Thursday, July 10, 2008


I spent the Fourth of July with my family at Big Lagoon and Trinidad. There are lots of cool things on the beach for the garden: rocks, driftwood, bleachglass, and what have you. (When I was a kid my mom paid me five bucks to haul a "stepping-stone" down the sand spit of Big Lagoon.) But on the 4th I made a real find.

A Dudleya farinosa (!) about the size of my hand, washed up or delivered by dog. (The rosette's a few inches across.) Surely this is guilt-free wild plant collection. For you non-Californians, Dudleyas are echevaria-like succulents that grow on our coast (and inland, and in Mexico). Wikipedia has a nice photo of a healthy specimen. The plant I found, while lacking roots, is still firm and should be as easy to propagate as a sedum.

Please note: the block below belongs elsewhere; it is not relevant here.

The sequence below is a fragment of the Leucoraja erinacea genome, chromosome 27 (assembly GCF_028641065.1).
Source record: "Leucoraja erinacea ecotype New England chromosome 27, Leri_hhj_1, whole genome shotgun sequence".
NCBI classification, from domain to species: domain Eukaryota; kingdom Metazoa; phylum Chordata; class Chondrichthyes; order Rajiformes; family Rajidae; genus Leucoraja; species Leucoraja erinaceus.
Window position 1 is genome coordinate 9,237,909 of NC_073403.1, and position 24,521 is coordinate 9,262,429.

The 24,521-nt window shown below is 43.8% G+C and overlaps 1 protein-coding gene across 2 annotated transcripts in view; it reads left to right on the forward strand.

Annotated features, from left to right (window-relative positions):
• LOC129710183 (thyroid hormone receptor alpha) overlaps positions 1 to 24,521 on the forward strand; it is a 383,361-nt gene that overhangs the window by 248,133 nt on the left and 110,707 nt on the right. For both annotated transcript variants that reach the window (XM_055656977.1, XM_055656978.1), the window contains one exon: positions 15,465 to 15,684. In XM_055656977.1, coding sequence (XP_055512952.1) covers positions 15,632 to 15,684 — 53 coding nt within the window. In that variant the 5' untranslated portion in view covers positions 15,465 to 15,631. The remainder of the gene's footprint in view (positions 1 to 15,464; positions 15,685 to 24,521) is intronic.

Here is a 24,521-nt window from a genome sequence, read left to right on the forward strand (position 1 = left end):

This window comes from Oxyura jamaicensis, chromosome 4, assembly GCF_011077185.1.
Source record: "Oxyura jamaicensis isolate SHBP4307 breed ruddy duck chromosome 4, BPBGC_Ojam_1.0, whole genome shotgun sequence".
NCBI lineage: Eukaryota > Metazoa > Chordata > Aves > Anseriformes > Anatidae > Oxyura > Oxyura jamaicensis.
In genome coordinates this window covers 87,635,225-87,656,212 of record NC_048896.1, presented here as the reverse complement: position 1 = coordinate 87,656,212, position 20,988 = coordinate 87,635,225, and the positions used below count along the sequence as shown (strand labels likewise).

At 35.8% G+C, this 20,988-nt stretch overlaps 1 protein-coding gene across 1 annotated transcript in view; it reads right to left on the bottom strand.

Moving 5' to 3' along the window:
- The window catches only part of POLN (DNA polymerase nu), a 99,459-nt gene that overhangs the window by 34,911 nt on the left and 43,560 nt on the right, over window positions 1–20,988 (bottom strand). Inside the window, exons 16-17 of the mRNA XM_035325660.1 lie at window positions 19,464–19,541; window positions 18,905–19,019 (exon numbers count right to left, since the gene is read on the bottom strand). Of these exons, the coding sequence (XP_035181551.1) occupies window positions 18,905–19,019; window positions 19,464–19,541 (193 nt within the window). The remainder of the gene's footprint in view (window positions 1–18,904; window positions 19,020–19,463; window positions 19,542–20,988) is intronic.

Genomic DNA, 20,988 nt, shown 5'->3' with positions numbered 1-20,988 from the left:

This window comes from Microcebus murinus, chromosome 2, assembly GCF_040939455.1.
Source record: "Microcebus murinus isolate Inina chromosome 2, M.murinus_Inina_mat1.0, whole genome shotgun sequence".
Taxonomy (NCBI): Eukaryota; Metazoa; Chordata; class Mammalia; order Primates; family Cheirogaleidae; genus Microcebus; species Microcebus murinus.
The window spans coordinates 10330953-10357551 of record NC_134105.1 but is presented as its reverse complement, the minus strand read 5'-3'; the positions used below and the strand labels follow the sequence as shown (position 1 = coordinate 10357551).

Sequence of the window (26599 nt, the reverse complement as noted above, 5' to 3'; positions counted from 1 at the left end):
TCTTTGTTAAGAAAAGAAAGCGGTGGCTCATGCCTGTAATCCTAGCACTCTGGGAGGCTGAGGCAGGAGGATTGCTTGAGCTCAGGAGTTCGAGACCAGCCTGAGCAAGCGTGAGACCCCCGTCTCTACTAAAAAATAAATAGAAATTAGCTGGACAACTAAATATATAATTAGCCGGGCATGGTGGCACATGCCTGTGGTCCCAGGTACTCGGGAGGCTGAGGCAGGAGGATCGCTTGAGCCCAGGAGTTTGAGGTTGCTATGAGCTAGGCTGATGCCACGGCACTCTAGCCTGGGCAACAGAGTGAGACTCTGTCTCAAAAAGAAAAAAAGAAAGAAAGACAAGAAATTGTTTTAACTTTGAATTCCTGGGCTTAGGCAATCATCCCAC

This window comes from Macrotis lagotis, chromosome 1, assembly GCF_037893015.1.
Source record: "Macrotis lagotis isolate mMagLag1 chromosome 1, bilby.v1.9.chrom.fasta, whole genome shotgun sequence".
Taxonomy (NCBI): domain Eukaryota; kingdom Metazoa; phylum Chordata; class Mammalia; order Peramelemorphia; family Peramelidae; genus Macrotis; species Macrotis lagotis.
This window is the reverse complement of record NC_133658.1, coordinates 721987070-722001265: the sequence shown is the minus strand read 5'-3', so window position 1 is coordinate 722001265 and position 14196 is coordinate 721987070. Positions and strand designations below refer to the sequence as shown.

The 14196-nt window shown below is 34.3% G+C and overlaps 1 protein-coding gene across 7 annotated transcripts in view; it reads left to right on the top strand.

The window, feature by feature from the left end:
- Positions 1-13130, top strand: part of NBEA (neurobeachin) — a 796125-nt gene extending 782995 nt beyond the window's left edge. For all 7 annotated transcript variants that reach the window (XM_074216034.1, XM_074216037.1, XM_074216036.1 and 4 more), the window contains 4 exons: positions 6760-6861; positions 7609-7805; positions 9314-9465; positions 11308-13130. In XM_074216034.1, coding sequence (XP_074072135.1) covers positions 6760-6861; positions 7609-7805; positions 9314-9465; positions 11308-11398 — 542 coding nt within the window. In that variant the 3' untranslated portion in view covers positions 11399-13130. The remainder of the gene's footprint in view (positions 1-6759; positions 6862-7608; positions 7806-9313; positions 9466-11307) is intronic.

One may recall that big silver Dudleyas were on my fountain planting wishlist, but on second thought, I think it would get too much water there.

And in related news, the Triteleia bulbs have surprised me by putting out rapid growth: flower buds and one bloom. It's a little late for the 4th of July, but the color combination turned out to be red, silver (or white, if you will), and blue, instead of red, purple and silver. Some changes may be necessary for next year. Still, I can't complain.

Sunday, July 6, 2008

Iris Rootborer

Last year I noticed a few of the irises yellowing and that even green leaves loosely fell off the plants. While I was proud, to pinpoint the problem (below, fairly obvious), I was sad to have to destroy the afflicted plants. This year it seems that the rest of the doug irises in the coastal prairie are succumbing and I don't know what to do.